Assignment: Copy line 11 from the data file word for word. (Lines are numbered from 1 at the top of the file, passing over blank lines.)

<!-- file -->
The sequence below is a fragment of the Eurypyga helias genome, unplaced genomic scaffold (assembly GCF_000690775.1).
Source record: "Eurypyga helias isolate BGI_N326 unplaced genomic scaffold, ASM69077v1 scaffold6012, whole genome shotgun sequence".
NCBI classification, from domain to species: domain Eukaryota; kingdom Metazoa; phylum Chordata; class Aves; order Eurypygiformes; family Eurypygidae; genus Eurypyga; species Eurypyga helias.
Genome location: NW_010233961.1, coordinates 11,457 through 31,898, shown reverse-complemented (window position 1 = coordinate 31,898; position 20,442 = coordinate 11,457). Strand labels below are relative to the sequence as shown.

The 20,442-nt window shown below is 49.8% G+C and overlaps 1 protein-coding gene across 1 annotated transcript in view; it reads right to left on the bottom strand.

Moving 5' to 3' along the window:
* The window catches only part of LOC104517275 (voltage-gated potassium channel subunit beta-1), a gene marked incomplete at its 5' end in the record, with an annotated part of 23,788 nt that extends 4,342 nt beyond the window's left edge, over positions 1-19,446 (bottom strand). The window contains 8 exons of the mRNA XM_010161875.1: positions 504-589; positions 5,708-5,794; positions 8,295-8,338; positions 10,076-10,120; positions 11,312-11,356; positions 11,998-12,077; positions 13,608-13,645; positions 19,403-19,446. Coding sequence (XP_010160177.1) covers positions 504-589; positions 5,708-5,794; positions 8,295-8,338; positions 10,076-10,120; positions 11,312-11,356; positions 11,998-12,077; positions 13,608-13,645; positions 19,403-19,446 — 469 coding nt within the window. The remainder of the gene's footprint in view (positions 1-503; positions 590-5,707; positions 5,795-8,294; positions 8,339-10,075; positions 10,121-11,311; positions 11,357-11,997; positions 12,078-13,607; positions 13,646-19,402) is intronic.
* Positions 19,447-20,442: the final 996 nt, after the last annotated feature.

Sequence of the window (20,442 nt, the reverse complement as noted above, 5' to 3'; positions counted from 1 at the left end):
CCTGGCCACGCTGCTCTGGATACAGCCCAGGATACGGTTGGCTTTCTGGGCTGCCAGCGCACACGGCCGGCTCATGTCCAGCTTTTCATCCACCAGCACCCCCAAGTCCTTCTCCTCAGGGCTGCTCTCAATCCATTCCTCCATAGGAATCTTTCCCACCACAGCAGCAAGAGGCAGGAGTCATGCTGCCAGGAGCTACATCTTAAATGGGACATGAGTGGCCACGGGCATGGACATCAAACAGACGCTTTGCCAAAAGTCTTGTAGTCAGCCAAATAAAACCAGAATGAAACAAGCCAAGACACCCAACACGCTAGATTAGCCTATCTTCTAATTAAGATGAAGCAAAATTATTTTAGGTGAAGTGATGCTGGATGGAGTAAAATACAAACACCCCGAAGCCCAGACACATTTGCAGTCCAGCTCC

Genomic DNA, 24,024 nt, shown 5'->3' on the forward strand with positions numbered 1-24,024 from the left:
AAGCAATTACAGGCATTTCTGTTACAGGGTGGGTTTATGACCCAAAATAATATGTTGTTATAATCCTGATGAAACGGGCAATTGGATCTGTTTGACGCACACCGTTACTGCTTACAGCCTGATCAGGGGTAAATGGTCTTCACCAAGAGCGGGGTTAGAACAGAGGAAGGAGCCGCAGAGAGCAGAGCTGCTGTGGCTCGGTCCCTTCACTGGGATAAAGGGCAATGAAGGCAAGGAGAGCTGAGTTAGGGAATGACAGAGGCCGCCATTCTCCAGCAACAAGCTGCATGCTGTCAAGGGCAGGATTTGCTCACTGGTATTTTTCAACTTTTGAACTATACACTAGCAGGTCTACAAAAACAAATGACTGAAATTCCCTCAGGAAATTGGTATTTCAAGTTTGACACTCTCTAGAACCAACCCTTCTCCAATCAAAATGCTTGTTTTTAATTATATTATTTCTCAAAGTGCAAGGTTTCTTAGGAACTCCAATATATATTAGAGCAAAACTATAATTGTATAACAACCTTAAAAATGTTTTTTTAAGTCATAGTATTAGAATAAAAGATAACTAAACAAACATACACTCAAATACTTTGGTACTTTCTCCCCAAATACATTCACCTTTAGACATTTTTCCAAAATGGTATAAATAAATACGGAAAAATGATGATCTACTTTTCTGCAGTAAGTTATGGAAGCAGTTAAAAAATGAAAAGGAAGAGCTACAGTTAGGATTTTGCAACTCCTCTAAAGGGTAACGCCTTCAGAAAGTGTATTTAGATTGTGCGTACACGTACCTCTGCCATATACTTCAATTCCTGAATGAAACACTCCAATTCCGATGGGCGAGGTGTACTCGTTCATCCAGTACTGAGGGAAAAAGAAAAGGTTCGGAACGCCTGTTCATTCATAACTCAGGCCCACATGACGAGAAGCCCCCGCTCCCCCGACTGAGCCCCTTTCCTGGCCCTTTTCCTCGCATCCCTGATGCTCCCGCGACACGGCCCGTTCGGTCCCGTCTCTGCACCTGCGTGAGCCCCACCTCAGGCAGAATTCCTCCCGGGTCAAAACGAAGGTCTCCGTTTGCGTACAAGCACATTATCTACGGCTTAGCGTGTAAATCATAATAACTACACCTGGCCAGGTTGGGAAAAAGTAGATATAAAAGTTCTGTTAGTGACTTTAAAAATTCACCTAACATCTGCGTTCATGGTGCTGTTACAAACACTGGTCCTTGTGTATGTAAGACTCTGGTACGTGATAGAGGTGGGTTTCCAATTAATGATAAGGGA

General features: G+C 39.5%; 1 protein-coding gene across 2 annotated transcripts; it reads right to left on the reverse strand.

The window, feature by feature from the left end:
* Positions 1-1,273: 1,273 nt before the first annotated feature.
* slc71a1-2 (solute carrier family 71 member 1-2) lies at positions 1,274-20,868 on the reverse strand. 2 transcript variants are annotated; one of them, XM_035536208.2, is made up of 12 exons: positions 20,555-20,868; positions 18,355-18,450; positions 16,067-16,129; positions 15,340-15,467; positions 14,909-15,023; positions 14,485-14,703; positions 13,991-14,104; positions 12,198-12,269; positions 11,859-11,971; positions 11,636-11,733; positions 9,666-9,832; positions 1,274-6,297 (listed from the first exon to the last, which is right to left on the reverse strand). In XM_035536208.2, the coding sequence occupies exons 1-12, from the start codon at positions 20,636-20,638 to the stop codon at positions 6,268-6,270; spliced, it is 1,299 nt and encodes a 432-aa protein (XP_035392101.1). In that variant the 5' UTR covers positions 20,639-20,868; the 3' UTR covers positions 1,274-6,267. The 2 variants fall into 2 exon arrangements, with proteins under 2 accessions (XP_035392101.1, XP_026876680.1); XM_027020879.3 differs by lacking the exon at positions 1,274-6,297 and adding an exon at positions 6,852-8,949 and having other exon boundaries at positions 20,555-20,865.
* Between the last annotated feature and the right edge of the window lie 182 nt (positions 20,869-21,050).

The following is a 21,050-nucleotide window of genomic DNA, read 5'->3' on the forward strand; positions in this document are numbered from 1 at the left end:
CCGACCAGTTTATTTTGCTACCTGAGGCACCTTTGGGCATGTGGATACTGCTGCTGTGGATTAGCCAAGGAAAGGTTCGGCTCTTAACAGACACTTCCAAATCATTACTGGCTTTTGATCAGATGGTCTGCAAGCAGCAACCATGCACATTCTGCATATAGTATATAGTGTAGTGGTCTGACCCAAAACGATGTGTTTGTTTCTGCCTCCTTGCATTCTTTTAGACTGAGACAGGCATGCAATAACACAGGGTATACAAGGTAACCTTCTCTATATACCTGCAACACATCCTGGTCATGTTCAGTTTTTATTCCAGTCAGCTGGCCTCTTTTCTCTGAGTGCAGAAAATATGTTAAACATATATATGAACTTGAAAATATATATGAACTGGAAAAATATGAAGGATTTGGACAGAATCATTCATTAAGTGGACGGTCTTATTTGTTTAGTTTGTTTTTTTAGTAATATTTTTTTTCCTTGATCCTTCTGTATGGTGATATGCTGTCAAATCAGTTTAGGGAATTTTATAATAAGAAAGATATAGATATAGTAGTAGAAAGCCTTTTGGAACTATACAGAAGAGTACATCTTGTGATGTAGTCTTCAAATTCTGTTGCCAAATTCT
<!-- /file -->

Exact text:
Genomic DNA, 24,024 nt, shown 5'->3' on the forward strand with positions numbered 1-24,024 from the left: